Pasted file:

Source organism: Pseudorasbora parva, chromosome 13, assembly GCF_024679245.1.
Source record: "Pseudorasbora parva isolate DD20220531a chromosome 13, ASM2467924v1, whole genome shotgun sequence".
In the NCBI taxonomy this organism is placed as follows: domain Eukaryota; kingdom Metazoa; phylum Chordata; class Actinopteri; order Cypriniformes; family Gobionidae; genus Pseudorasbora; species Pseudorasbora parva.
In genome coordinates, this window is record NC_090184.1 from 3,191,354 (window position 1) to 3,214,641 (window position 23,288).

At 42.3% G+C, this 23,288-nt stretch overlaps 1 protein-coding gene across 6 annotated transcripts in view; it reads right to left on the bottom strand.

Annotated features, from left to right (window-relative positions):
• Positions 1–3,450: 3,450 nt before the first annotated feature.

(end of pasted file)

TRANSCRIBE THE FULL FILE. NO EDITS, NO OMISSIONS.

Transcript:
Source organism: Pseudorasbora parva, chromosome 13, assembly GCF_024679245.1.
Source record: "Pseudorasbora parva isolate DD20220531a chromosome 13, ASM2467924v1, whole genome shotgun sequence".
In the NCBI taxonomy this organism is placed as follows: domain Eukaryota; kingdom Metazoa; phylum Chordata; class Actinopteri; order Cypriniformes; family Gobionidae; genus Pseudorasbora; species Pseudorasbora parva.
In genome coordinates, this window is record NC_090184.1 from 3,191,354 (window position 1) to 3,214,641 (window position 23,288).

At 42.3% G+C, this 23,288-nt stretch overlaps 1 protein-coding gene across 6 annotated transcripts in view; it reads right to left on the bottom strand.

Annotated features, from left to right (window-relative positions):
• Positions 1–3,450: 3,450 nt before the first annotated feature.